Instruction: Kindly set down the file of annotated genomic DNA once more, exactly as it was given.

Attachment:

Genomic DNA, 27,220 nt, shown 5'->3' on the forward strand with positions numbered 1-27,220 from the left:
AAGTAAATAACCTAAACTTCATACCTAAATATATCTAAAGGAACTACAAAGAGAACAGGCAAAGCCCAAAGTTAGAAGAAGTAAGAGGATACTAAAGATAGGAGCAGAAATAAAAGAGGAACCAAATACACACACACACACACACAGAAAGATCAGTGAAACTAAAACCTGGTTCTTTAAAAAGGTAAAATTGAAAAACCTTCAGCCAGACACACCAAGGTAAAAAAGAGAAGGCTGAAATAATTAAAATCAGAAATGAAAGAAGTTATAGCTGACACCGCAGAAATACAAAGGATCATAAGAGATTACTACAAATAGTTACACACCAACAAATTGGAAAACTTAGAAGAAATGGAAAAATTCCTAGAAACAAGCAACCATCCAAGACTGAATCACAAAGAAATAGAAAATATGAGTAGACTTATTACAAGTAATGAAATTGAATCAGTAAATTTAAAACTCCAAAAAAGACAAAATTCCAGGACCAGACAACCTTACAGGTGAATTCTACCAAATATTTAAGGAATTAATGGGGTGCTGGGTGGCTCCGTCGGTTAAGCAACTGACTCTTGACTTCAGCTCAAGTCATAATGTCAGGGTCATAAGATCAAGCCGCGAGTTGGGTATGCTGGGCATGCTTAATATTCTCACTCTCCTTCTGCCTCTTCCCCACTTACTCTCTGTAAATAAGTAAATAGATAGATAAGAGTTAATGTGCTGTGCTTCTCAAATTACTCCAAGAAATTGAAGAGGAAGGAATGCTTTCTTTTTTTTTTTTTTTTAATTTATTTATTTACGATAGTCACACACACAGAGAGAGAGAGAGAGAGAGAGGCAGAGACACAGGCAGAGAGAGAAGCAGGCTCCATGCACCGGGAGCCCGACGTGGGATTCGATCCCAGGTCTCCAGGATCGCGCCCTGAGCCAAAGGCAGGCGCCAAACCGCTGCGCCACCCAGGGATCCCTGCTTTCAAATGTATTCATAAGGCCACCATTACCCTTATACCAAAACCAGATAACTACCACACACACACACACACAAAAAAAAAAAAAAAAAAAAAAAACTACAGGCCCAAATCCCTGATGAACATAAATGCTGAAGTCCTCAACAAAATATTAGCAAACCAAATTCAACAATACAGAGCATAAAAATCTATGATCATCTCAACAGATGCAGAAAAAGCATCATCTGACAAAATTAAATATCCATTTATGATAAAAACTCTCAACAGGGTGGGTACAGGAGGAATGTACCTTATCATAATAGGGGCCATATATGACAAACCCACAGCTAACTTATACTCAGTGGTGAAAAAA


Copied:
Genomic DNA, 27,220 nt, shown 5'->3' on the forward strand with positions numbered 1-27,220 from the left:
AAGTAAATAACCTAAACTTCATACCTAAATATATCTAAAGGAACTACAAAGAGAACAGGCAAAGCCCAAAGTTAGAAGAAGTAAGAGGATACTAAAGATAGGAGCAGAAATAAAAGAGGAACCAAATACACACACACACACACACAGAAAGATCAGTGAAACTAAAACCTGGTTCTTTAAAAAGGTAAAATTGAAAAACCTTCAGCCAGACACACCAAGGTAAAAAAGAGAAGGCTGAAATAATTAAAATCAGAAATGAAAGAAGTTATAGCTGACACCGCAGAAATACAAAGGATCATAAGAGATTACTACAAATAGTTACACACCAACAAATTGGAAAACTTAGAAGAAATGGAAAAATTCCTAGAAACAAGCAACCATCCAAGACTGAATCACAAAGAAATAGAAAATATGAGTAGACTTATTACAAGTAATGAAATTGAATCAGTAAATTTAAAACTCCAAAAAAGACAAAATTCCAGGACCAGACAACCTTACAGGTGAATTCTACCAAATATTTAAGGAATTAATGGGGTGCTGGGTGGCTCCGTCGGTTAAGCAACTGACTCTTGACTTCAGCTCAAGTCATAATGTCAGGGTCATAAGATCAAGCCGCGAGTTGGGTATGCTGGGCATGCTTAATATTCTCACTCTCCTTCTGCCTCTTCCCCACTTACTCTCTGTAAATAAGTAAATAGATAGATAAGAGTTAATGTGCTGTGCTTCTCAAATTACTCCAAGAAATTGAAGAGGAAGGAATGCTTTCTTTTTTTTTTTTTTTTAATTTATTTATTTACGATAGTCACACACACAGAGAGAGAGAGAGAGAGAGAGGCAGAGACACAGGCAGAGAGAGAAGCAGGCTCCATGCACCGGGAGCCCGACGTGGGATTCGATCCCAGGTCTCCAGGATCGCGCCCTGAGCCAAAGGCAGGCGCCAAACCGCTGCGCCACCCAGGGATCCCTGCTTTCAAATGTATTCATAAGGCCACCATTACCCTTATACCAAAACCAGATAACTACCACACACACACACACACAAAAAAAAAAAAAAAAAAAAAAAACTACAGGCCCAAATCCCTGATGAACATAAATGCTGAAGTCCTCAACAAAATATTAGCAAACCAAATTCAACAATACAGAGCATAAAAATCTATGATCATCTCAACAGATGCAGAAAAAGCATCATCTGACAAAATTAAATATCCATTTATGATAAAAACTCTCAACAGGGTGGGTACAGGAGGAATGTACCTTATCATAATAGGGGCCATATATGACAAACCCACAGCTAACTTATACTCAGTGGTGAAAAAA